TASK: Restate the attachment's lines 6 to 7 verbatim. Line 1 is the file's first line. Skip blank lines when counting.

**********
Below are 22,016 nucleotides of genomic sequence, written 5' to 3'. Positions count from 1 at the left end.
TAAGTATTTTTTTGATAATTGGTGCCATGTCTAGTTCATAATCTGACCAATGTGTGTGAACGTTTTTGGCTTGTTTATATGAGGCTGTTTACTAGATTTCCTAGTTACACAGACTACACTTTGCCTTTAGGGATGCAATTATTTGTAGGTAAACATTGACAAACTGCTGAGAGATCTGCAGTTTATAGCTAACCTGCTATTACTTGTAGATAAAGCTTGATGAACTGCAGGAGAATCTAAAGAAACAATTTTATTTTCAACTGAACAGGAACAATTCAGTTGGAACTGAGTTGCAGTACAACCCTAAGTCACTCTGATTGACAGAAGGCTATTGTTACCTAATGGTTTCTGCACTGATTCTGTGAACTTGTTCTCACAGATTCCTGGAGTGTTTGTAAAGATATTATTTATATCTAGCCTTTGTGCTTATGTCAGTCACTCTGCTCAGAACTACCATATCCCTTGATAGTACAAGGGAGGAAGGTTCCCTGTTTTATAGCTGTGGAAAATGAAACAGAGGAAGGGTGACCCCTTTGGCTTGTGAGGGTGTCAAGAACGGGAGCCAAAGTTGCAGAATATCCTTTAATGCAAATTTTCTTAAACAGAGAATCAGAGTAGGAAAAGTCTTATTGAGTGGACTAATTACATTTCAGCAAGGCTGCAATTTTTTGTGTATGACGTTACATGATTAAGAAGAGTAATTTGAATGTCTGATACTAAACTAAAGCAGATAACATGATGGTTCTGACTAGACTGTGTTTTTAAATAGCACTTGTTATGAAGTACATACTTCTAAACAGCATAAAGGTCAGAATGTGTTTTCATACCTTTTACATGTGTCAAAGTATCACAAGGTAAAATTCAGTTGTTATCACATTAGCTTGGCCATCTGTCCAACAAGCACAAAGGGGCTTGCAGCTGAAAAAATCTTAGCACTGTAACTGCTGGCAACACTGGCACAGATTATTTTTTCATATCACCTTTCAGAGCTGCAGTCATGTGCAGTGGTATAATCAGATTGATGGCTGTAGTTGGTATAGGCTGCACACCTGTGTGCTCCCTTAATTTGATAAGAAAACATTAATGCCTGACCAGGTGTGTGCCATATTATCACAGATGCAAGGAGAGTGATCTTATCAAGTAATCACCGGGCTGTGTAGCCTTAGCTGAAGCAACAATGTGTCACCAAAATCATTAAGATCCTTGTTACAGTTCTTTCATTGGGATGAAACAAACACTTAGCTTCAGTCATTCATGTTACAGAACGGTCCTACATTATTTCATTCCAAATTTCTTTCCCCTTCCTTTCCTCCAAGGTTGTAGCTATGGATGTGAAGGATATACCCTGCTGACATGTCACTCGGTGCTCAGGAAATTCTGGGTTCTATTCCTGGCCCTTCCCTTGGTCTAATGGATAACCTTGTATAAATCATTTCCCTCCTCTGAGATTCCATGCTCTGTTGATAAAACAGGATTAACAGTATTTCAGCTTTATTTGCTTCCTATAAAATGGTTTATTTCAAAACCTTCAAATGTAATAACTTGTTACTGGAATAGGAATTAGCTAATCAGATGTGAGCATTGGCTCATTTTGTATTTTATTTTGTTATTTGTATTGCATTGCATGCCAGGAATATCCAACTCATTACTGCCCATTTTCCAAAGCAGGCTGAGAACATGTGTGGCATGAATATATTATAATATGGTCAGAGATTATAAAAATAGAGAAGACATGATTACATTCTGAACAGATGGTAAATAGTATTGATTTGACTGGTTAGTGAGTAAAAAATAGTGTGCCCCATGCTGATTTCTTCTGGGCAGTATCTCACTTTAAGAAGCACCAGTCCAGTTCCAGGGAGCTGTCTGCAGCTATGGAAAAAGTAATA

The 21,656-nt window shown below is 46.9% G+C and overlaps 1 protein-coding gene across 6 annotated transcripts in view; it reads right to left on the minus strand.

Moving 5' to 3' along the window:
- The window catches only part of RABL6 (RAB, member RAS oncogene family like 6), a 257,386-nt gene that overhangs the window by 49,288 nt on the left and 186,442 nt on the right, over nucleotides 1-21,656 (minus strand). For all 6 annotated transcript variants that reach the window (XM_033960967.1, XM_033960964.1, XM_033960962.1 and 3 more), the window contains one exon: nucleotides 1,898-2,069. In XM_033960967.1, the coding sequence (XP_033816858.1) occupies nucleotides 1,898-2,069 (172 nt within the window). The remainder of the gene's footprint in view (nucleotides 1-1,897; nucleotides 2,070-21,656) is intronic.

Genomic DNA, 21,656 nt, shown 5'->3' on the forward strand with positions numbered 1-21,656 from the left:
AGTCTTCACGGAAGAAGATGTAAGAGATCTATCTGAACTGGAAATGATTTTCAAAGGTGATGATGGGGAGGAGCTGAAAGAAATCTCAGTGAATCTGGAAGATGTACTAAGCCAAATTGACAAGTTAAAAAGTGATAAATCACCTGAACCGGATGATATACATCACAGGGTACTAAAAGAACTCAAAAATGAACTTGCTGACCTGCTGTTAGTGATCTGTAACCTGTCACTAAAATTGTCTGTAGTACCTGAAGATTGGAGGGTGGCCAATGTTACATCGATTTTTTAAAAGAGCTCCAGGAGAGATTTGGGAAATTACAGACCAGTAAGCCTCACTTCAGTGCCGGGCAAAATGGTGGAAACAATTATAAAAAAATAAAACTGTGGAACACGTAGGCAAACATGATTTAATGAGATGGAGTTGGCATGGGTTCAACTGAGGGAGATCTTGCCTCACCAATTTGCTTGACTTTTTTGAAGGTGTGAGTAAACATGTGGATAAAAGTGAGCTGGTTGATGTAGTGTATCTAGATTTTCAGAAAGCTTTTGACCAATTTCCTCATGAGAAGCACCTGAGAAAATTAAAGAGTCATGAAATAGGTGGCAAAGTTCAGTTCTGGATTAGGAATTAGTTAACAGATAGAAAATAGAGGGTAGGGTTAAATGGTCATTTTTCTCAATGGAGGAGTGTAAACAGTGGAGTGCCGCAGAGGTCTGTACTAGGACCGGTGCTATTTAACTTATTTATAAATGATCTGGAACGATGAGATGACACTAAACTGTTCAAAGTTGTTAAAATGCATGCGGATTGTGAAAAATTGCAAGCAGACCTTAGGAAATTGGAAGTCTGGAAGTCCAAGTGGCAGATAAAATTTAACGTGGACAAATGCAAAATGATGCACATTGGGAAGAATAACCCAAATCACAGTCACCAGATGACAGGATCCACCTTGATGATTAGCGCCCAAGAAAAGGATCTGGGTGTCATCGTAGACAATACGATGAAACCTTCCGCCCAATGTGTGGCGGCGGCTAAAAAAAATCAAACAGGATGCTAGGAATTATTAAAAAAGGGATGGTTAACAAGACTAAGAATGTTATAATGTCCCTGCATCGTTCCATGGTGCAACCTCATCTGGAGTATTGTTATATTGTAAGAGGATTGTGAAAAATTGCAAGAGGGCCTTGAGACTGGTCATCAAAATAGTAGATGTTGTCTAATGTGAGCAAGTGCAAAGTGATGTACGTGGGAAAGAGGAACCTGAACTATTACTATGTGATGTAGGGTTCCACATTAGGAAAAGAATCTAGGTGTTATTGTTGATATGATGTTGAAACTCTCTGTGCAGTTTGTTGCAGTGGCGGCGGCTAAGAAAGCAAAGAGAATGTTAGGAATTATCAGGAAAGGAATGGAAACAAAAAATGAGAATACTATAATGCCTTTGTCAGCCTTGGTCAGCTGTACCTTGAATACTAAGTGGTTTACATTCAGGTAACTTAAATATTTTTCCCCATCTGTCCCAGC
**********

Genomic DNA, 21,656 nt, shown 5'->3' on the forward strand with positions numbered 1-21,656 from the left:
AGTCTTCACGGAAGAAGATGTAAGAGATCTATCTGAACTGGAAATGATTTTCAAAGGTGATGATGGGGAGGAGCTGAAAGAAATCTCAGTGAATCTGGAAGATGTACTAAGCCAAATTGACAAGTTAAAAAGTGATAAATCACCTGAACCGGATGATATACATCACAGGGTACTAAAAGAACTCAAAAATGAACTTGCTGACCTGCTGTTAGTGATCTGTAACCTGTCACTAAAATTGTCTGTAGTACCTGAAGATTGGAGGGTGGCCAATGTTACATCGATTTTTTAAAAGAGCTCCAGGAGAGATTTGGGAAATTACAGACCAGTAAGCCTCACTTCAGTGCCGGGCAAAATGGTGGAAACAATTATAAAAAAATAAAACTGTGGAACACGTAGGCAAACATGATTTAATGAGATGGAGTTGGCATGGGTTCAACTGAGGGAGATCTTGCCTCACCAATTTGCTTGACTTTTTTGAAGGTGTGAGTAAACATGTGGATAAAAGTGAGCTGGTTGATGTAGTGTATCTAGATTTTCAGAAAGCTTTTGACCAATTTCCTCATGAGAAGCACCTGAGAAAATTAAAGAGTCATGAAATAGGTGGCAAAGTTCAGTTCTGGATTAGGAATTAGTTAACAGATAGAAAATAGAGGGTAGGGTTAAATGGTCATTTTTCTCAATGGAGGAGTGTAAACAGTGGAGTGCCGCAGAGGTCTGTACTAGGACCGGTGCTATTTAACTTATTTATAAATGATCTGGAACGATGAGATGACACTAAACTGTTCAAAGTTGTTAAAATGCATGCGGATTGTGAAAAATTGCAAGCAGACCTTAGGAAATTGGAAGTCTGGAAGTCCAAGTGGCAGATAAAATTTAACGTGGACAAATGCAAAATGATGCACATTGGGAAGAATAACCCAAATCACAGTCACCAGATGACAGGATCCACCTTGATGATTAGCGCCCAAGAAAAGGATCTGGGTGTCATCGTAGACAATACGATGAAACCTTCCGCCCAATGTGTGGCGGCGGCTAAAAAAAATCAAACAGGATGCTAGGAATTATTAAAAAAGGGATGGTTAACAAGACTAAGAATGTTATAATGTCCCTGCATCGTTCCATGGTGCAACCTCATCTGGAGTATTGTTATATTGTAAGAGGATTGTGAAAAATTGCAAGAGGGCCTTGAGACTGGTCATCAAAATAGTAGATGTTGTCTAATGTGAGCAAGTGCAAAGTGATGTACGTGGGAAAGAGGAACCTGAACTATTACTATGTGATGTAGGGTTCCACATTAGGAAAAGAATCTAGGTGTTATTGTTGATATGATGTTGAAACTCTCTGTGCAGTTTGTTGCAGTGGCGGCGGCTAAGAAAGCAAAGAGAATGTTAGGAATTATCAGGAAAGGAATGGAAACAAAAAATGAGAATACTATAATGCCTTTGTCAGCCTTGGTCAGCTGTACCTTGAATACTAAGTGGTTTACATTCAGGTAACTTAAATATTTTTCCCCATCTGTCCCAGC